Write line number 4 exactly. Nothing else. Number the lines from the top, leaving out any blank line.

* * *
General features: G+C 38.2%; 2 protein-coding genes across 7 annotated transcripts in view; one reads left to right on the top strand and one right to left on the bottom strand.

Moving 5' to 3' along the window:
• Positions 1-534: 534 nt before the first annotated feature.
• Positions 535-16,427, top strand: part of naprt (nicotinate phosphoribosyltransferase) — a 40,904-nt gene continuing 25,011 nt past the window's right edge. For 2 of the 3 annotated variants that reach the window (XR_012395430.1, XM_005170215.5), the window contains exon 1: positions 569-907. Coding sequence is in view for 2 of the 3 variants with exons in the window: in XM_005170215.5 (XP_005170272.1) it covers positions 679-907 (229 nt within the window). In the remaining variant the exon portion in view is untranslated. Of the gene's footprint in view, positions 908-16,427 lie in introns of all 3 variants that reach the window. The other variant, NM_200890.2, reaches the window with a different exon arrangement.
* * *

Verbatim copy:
• Positions 535-16,427, top strand: part of naprt (nicotinate phosphoribosyltransferase) — a 40,904-nt gene continuing 25,011 nt past the window's right edge. For 2 of the 3 annotated variants that reach the window (XR_012395430.1, XM_005170215.5), the window contains exon 1: positions 569-907. Coding sequence is in view for 2 of the 3 variants with exons in the window: in XM_005170215.5 (XP_005170272.1) it covers positions 679-907 (229 nt within the window). In the remaining variant the exon portion in view is untranslated. Of the gene's footprint in view, positions 908-16,427 lie in introns of all 3 variants that reach the window. The other variant, NM_200890.2, reaches the window with a different exon arrangement.